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Ring-side seat to the China Story

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CHINA is a great story and journalists from around the world are swarming all over it. But other foreign journalists are drawn to work for Chinese media. Xu Wei gets the inside story.

As China hurtles ahead and its booming media becomes more professional, foreign journalists are working at Chinese newspapers and broadcast outlets.

While hundreds of their colleagues are covering the China story for overseas media, these journalists have got both a front-row seat to the China story and a chance to explain China to the world.

Last Updated on Wednesday, 30 March 2011 13:39

Spirit of innovation to live on

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THE Chinese government and universities will continue to foster innovation and entrepreneurship among domestic college students after a 1.6 billion yuan (US$2.44 million) fund was set up last year to encourage them to start up their own firms, officials said at the Global Entrepreneurship Congress yesterday in Shanghai.

"Domestic universities have put a lot of emphasis on fostering college students' innovative spirit and skills in recent years," China's Minister of Science and Technology Wan Gang said.

"In the next step, we will improve the policies to reduce the risks and costs of college students' start-ups," he said in his opening speech at the congress, a three-day event held in Shanghai for the first time.

About 109,000 people started their own enterprises last year, a big increase over previous years, but no comparative figure was given.

A website to promote entrepreneurship among college students and a training base to help them start up their own business were launched in Shanghai yesterday. The training base will help students with strong ideas to set up their own enterprises and to learn from successful businessmen about basic entrepreneurship skills.

Last Updated on Wednesday, 30 March 2011 10:14

Bank details on the web

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CHINA'S biggest search engine, Baidu, removed files containing the personal details of thousands of locals from its document-sharing platform yesterday, following public outcry over the breach of privacy.

But although those files were deleted, people's personal information can easily be found on the Internet.

Shanghai Daily has discovered similar documents online, including a local list of customers with a domestic bank said to have savings of more than 5 million yuan (US$762,020). The 25-page file, published by a netizen identified as "kim_n1982," details people's names, ID numbers, addresses and cell phone numbers.

The file, along with a similar document concerning another bank, was deleted late yesterday.

Ying Wenqi, a local resident called at random from the list, was annoyed to hear his details were online. He asked: "Who put my information on the Internet? Can I sue Baidu?"

"It seems that I have no way of dealing with this," Ying said, adding that he didn't have that amount of savings.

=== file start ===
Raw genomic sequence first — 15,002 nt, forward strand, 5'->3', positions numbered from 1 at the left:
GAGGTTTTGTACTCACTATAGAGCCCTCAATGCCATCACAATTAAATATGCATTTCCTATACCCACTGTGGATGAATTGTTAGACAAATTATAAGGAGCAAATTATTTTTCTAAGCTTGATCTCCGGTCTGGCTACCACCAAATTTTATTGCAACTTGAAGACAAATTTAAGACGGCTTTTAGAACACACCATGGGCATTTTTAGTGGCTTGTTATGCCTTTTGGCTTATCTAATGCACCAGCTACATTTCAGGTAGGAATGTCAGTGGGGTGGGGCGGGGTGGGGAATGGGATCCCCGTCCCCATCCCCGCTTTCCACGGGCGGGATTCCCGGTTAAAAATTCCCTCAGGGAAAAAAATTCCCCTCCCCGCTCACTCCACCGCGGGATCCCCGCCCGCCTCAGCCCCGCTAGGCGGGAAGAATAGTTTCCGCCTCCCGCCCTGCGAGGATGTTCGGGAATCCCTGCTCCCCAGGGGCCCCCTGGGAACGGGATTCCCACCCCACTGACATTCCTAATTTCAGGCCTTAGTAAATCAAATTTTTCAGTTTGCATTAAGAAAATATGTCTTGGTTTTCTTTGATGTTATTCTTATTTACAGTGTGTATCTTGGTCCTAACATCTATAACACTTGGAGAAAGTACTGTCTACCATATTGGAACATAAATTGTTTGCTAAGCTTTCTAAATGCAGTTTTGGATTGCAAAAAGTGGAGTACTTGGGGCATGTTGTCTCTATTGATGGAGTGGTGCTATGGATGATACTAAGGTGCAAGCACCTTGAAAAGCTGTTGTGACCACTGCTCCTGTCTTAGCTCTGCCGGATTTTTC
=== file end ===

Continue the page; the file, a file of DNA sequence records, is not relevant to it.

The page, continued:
An official surnamed Ma with the bank involved said most of the information was incorrect and had not been leaked from the bank.

"We are calling all the numbers on the list as it should not have happened," said Ma.

Baidu deletes documents that breach privacy if they receive complaints, said Zhang Jingyi, a media official with the company.

Wu Dong, a local lawyer, said personal details should not be made public, but admitted that it may be difficult to prove in court that this had serious consequences.

Last Updated on Wednesday, 12 February 2014 13:47

Radiation over Shanghai at 'extremely low' level

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RADIOACTIVE material has been detected in the air above Shanghai and other southeastern coastal areas, monitoring authorities said yesterday.

But the levels were "extremely low" and would not affect public health or the environment, they said.

The findings were revealed in a statement issued by China's National Nuclear Emergency Coordination Committee.

According to the statement, experts said no protective measures were needed against the material, believed to have been dispersed through the air from the quake-damaged Fukushima Dai-ichi Nuclear Power Plant in Japan.

Last Updated on Wednesday, 30 March 2011 13:39

Pay compensation, plagiarist told

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A TOP academic at Fudan University was told to pay 18,000 yuan (US$2,744) compensation to an associate professor at Shanghai University for plagiarizing her work.

Xu Yan, 39, also an associate professor, was ordered by Yangpu District People's Court to publish an apology in Journalist Magazine, a major journalism publication.

The judicial result was revealed for the first time as the Shanghai Copyright Administration publicized last year's top 10 copyright protection cases yesterday.

The plagiarism case received widespread coverage last year because renowned universities were involved.

Wuhan University Press, which published a book including Xu's plagiarized thesis, was also told to pay 6,000 yuan in compensation for not checking the article carefully.

Last Updated on Wednesday, 30 March 2011 13:40

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